In the subsequent weeks, Rock took legal action against the creditors, demanding both a transfer of Core Consulting’s assets and the return of his deposit. Regardless, Rock began to think that he may have overreached. To deter anyone else from taking the deal that he had rejected, he filed an order of lis pendens, warning any third party who may be considering the property that its rights would be subject to the outcome of his suit.
Nevertheless, word spread that the transaction had not been consummated. Another firm, Arbay LLC, offered the creditors $18 million. By this point, the creditors were exasperated with Rock and gladly accepted Arbay’s offer. They asked Arbay for only $1 million in deposit, substantially less than the amount to which Rock had agreed. Arbay was only too happy to close quickly. As it happened, the sole owner of Arbay LLC, and now Core, was a partner in the firm that had sued Rock for patent infringement. He immediately joined Core’s creditors in their defense against Rock, and also stood ready to reopen patent litigation against him.
When Rock’s case reached trial, the court sided with the creditors on the issue of specific performance. Core’s assets were now Arbay’s and would not be transferred to Rock. Furthermore, the court ruled that the seller had been ready to close as per the PSA on the closing date; it was the buyer who had breached the agreement, when Rock refused to close. However, the court was silent on the disposition of the $5 million deposit. Rock appealed, but the decision was upheld. The parties made ready to litigate over damages and the disposition of the $5 million in escrow.
Knowing that the court would consider whether the parties had attempted mediation when scheduling a trial, the creditors’ attorneys proposed mediation. They agreed to engage David Hoffman to mediate the dispute. David scheduled an initial session and asked for each side to submit to him a confidential brief.
Rock appeared for himself at the mediation, along with his lawyer Bob, who had worked on the suit and its appeal (but not the PSA), and his lawyer Brad, a family friend who normally handled real estate cases. For the creditors, there was Steve, who had been negotiating with Rock since the outset; Sam, whom the creditors had engaged to defend against Rock’s suit and its appeal, and a third lawyer.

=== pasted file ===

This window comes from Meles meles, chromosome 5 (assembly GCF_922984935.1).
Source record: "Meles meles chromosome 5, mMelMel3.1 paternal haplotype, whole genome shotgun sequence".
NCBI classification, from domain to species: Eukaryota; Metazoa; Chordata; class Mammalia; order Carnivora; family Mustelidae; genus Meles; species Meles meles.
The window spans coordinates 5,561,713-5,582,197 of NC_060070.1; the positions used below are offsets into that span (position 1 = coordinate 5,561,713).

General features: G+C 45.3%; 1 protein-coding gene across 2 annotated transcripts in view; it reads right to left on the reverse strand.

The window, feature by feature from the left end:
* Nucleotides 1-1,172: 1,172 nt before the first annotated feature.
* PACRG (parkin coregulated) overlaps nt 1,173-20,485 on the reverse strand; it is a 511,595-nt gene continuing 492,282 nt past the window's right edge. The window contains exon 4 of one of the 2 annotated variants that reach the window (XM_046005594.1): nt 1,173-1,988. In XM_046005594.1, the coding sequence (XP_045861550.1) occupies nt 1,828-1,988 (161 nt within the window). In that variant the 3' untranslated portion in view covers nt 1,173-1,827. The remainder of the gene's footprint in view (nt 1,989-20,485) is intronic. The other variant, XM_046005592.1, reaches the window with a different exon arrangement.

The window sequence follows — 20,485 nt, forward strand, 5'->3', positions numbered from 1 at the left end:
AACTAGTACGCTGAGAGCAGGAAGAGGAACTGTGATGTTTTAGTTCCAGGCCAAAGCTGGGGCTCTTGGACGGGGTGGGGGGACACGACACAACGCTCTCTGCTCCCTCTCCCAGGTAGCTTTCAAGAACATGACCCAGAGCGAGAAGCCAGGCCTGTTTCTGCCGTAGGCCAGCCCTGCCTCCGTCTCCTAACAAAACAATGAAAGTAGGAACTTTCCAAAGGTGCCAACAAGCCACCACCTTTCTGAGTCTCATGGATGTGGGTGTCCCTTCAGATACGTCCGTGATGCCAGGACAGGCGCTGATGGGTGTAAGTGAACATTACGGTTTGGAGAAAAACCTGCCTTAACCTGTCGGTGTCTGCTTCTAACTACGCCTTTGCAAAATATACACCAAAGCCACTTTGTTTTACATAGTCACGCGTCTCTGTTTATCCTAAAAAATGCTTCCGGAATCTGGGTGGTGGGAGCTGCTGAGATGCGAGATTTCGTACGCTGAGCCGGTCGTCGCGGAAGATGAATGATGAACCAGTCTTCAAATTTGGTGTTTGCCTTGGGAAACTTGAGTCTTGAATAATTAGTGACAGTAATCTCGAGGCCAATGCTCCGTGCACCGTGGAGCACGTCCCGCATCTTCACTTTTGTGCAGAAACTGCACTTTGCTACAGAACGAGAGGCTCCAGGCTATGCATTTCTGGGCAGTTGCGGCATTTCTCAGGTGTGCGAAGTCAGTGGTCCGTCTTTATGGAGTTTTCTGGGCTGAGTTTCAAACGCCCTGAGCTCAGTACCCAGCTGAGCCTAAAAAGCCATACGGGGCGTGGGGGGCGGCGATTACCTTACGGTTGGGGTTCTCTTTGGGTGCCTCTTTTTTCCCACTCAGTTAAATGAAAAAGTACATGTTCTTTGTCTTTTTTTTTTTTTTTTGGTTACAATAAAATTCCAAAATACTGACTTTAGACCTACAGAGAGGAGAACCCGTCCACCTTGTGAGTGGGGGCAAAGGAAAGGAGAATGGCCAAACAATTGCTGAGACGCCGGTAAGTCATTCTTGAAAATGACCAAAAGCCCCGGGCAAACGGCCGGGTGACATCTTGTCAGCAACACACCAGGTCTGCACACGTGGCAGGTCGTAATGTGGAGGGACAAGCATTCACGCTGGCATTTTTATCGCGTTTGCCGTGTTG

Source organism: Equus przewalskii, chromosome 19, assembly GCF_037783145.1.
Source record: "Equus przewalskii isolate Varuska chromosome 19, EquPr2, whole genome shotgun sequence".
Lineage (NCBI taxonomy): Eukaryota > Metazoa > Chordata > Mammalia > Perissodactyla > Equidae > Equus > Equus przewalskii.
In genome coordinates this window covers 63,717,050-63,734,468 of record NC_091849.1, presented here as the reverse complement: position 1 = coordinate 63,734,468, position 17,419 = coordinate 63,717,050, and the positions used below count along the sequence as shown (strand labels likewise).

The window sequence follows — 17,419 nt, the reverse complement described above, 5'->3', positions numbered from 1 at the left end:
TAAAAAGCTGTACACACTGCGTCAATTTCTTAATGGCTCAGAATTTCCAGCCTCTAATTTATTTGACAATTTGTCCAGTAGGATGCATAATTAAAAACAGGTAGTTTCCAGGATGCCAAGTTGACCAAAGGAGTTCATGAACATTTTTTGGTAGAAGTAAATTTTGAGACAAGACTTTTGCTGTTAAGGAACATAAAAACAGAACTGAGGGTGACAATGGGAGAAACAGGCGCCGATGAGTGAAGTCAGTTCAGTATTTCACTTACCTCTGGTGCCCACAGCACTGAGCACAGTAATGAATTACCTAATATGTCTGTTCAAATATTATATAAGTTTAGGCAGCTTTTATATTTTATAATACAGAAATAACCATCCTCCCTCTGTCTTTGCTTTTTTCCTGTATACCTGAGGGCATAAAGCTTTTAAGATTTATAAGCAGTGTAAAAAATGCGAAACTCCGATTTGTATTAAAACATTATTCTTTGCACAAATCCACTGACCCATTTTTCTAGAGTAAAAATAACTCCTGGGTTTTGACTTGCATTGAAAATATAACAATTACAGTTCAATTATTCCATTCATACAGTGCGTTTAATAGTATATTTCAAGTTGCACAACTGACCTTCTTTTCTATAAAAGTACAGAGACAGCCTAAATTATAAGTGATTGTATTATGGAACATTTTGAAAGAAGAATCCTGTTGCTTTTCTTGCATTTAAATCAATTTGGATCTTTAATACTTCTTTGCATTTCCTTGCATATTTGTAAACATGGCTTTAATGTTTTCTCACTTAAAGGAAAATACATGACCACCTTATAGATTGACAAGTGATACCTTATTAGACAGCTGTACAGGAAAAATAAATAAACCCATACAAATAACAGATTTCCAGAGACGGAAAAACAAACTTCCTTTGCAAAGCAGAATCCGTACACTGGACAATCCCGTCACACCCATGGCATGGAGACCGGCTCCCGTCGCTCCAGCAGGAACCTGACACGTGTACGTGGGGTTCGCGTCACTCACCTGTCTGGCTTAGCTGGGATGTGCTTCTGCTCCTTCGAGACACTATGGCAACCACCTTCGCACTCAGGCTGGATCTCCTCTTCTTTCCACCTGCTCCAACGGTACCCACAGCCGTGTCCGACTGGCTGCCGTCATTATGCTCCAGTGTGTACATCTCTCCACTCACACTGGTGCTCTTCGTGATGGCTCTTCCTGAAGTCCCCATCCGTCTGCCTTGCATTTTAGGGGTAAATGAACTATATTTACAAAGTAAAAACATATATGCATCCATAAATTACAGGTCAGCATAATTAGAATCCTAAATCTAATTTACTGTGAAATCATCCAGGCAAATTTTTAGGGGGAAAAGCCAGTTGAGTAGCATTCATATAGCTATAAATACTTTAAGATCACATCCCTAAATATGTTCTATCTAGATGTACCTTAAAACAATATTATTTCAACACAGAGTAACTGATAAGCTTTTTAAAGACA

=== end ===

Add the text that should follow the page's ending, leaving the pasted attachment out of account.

I noted at the time that David immediately established a friendly rapport with both parties. He reminded them that he had worked constructively with attorneys on both sides of this case, and made sure that everybody in the room knew each other. He reassured them that the power to conclude an agreement, or to resume litigating, rested entirely in their hands. He would ask a few questions with them together, and then perhaps meet with each of them separately.
The parties consented and David began a joint discussion. Both David and I were genuinely puzzled about why the transaction had not closed, either on the appointed day or shortly thereafter. When David asked the question, Rock revealed that he had relied on advice from his attorney at the time that the tax taking was a fatal flaw.
David asked the creditors’ attorneys how sure they were that a court would agree that a deposit of 38 percent of the purchase price ($5 million) represented a reasonable estimate of damages likely to occur in a breach. (Rock’s case hinged on whether the non-refundable deposit constituted a “penalty,” prohibited under applicable law.) The creditors’ attorneys said that the courts would see a well-informed buyer, a well-informed seller, and a PSA that speaks for itself; they would surely not overturn any aspect of the agreement. But David had subtly reminded both sides to consider the weaknesses, not just the strong points, in their own cases; the cost and uncertainty of further litigation; and the likelihood of collecting on any award. Having opened up a little in front of each other, even Rock’s side could agree in principle that the creditors were entitled to recoup actual damages, if any existed.